Thursday, 4 September 2008
TIFF 2008 - Soul Power
"When you're walking down the street then you can say 'Damn right I'm somebody!'"
With that, James Brown closes the film "Soul Power" - a documentary containing 34 year old footage of the Zaire 74 music festival. Since James and his Mighty JB's blasted open the film with the waka-chaka waka-chaka chugging of the title tune, it's appropriate to circle back to him. And there's plenty of James in between those bookends as the film is part concert doc, part behind the scenes and part historical record of "Black America" in the mid-70s.
The Zaire 74 music festival was initially conceived to go hand in hand with the George Foreman vs. Muhammed Ali boxing match ("The Rumble In The Jungle"), but early on we hear that the concert must go it alone since Foreman has cut his eye and the fight has been postponed. However, Ali has no intention of letting the cameras roll without him - he's huge in Africa and he makes his presence felt whenever he can. This is still prime Ali rattling off phrase after phrase of occasionally non-sensical patter, but always emotionally up front. His list of reasons why New York is actually a jungle or why white people cannot be brothers to black people can easily be dismissed if you are arguing about the specifics, but the MESSAGE underneath the blather is conveyed with pinpoint precision. And the Godfather Of Soul was right there preaching the same thing - though in perhaps less bombastic and more straight talk language. When talking about the fact that money is at the root of the concert they are holding, Brown simply states "Cannot get liberated broke." It must've been quite empowering for black youth (in Africa as well as the States) to hear these two world famous men try to inspire people to turn their anger into something constructive.
Less inspiring is the publicity hound qualities of Don King. His schtick got old just as fast back then as it does now, but at least some of his on screen time is amusing. And so is much of the behind the scenes footage of the show being put together. There are some similarities to the early prep scenes in Woodstock as the organizers spend time on the phone worrying about flights, hotels, equipment transport, etc. One thing the organizers of Woodstock didn't have to contend with though was a government who unilaterally decided to shift the dates of the concert. Along with the boxing match being postponed, an almost day long flight to Zaire and many difficulties communicating over radio and walkie talkies (the change in technology for immediate communication over the last 30 years really is staggering), it's a wonder they managed to get the show off the ground. Ali also contributes some great one liners during these segments: as he swats at and misses a bug he tells the reporters that the flies are faster in Africa since the American ones eat too much so they move around slower...
But all this good stuff just doesn't hold a candle to the music. The pulsing, churning, choppy rhythms of the beautiful music on display. Many of the performances have been edited down (which is understandable considering the other facets being brought into the film and the 93 minute run time), but whenever the film takes us on stage you just don't want to step off. These performers breathe their music - whether it's the constant singing and playing on the plane flight, in the small villages they visit or backstage at the concert venue the music is always with them and they infect those around them with it.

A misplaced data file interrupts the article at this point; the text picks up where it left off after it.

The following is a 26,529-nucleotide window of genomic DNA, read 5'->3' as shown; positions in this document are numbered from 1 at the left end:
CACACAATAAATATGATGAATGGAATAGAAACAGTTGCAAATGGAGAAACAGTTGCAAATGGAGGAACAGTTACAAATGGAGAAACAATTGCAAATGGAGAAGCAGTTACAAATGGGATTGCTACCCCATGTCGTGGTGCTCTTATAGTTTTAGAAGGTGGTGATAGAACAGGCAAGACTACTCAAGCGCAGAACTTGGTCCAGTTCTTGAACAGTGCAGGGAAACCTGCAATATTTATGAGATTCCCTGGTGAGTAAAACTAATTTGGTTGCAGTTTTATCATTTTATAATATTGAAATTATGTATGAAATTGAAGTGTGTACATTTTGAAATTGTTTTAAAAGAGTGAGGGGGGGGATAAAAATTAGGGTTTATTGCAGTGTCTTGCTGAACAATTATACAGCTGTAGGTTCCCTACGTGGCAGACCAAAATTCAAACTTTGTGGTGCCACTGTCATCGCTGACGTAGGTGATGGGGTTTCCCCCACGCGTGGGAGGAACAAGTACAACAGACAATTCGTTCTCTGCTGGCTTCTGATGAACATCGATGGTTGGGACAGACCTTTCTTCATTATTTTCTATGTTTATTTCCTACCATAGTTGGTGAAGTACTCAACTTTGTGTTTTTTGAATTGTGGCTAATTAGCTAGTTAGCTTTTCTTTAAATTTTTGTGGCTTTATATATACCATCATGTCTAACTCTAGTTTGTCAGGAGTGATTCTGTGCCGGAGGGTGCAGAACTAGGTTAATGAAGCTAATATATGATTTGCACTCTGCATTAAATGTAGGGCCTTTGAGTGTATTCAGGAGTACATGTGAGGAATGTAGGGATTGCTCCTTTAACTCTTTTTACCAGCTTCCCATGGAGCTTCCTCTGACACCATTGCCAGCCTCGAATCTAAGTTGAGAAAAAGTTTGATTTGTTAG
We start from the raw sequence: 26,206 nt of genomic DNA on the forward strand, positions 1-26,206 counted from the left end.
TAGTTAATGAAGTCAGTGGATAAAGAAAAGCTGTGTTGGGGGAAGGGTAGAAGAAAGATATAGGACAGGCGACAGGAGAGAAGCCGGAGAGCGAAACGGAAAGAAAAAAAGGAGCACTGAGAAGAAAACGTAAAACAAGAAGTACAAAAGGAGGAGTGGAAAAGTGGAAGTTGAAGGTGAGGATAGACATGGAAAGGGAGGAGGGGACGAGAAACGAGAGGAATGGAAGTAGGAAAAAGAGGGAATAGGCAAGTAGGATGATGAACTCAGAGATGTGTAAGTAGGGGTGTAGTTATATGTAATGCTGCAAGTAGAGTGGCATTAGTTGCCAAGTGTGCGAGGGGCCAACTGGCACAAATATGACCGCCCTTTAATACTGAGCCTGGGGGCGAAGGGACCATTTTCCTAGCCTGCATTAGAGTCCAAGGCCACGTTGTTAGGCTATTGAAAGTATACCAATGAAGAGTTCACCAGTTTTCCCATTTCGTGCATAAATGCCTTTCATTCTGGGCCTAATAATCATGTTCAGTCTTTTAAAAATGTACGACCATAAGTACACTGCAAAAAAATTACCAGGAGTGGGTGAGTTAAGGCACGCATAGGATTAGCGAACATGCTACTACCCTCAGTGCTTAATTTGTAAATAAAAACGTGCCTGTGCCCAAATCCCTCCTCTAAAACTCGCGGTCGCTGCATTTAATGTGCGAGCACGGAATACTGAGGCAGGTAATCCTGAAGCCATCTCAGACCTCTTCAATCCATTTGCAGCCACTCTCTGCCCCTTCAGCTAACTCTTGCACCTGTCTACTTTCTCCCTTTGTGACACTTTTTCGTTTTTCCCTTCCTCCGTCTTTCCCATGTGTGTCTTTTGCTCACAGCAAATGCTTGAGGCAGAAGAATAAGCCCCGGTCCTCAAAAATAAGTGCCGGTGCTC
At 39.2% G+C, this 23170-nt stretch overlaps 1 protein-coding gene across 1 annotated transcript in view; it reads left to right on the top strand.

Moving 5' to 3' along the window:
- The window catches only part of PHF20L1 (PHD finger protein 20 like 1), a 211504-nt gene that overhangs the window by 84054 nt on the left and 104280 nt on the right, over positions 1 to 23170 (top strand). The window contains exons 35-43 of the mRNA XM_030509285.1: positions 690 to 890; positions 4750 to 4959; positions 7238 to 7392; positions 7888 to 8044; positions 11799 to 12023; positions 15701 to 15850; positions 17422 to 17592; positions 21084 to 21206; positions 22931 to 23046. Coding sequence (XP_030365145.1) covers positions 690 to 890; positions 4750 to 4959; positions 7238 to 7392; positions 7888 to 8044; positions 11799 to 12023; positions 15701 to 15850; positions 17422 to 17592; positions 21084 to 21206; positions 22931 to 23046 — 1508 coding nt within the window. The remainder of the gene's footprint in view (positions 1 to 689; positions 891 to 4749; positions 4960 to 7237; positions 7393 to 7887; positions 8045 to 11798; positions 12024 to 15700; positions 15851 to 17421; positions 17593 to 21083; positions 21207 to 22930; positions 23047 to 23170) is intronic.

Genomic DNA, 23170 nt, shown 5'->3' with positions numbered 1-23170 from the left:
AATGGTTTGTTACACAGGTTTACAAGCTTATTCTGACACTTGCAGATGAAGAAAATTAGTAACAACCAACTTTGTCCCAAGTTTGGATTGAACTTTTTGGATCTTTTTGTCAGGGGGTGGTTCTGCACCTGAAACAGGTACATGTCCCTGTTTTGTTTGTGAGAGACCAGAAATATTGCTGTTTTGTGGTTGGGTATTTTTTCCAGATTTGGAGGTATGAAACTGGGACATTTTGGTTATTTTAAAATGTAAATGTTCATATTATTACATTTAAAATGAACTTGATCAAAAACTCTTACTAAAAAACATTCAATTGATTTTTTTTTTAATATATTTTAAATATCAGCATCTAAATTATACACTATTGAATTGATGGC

The Spinners kick things off with some great dance moves, horns and vocals. African acts like OK Jazz and Afrisa bring gorgeous melodies to the propulsive afrobeats. And Celia Cruz and her Fania All Stars lay down some spectacular Cuban salsa music that elicited some spontaneous applause at our screening. The jazz fusion band The Crusaders played with fiery intensity and really muscular chops - unlike anything I've ever heard by them on record. And then my three favourites:
1) Miriam Makeba - not only does this woman exude class (she quietly talks about not making a big deal of some lineup shuffling as long as it is in the best interests of the crowd) and confidence (she tells the crowd that French is not really her native language, but Xhosa is - and those "funny" clicks and weird sounds are part of it), but my God can she sing...Her rendition of "The Click Song" is a truly uplifting moment.
2) B.B. King - "The Thrill Is Gone" has never been a particular favourite of mine. I remember seeing B.B. perform this on The Tonight Show years ago and it was flat and pretty lifeless. Blues for middle age people who don't like the Blues. But here he absolutely kills it. The band brings it alive with a great bottom end and B.B.'s guitar Lucille sounds great, but it's his voice that sells the damn thing. He means what he's singing and you can feel it. That's the Blues.
3) James Brown - That opening salvo was terrific, but it's just an appetizer. The last section of the film is given over to the man and the fantastic Mighty JB's backing band. These guys groove it like there's no tomorrow and James works the microphone and his feet to the shuffling rhythms. You cannot stand still to this music. It just picks you up and shakes you. As his announcer says, "He'll make your liver quiver and your bladder splatter."
Overall "Soul Power" is a terrific document of Zaire 74 using just the footage from the event. No present day interviews reflecting on the past. Just the temper of the times and how it was expressed in music. One can only hope that a future DVD release contains hours and hours and hours of additional concert footage. That would be incredible.
Damn right it would.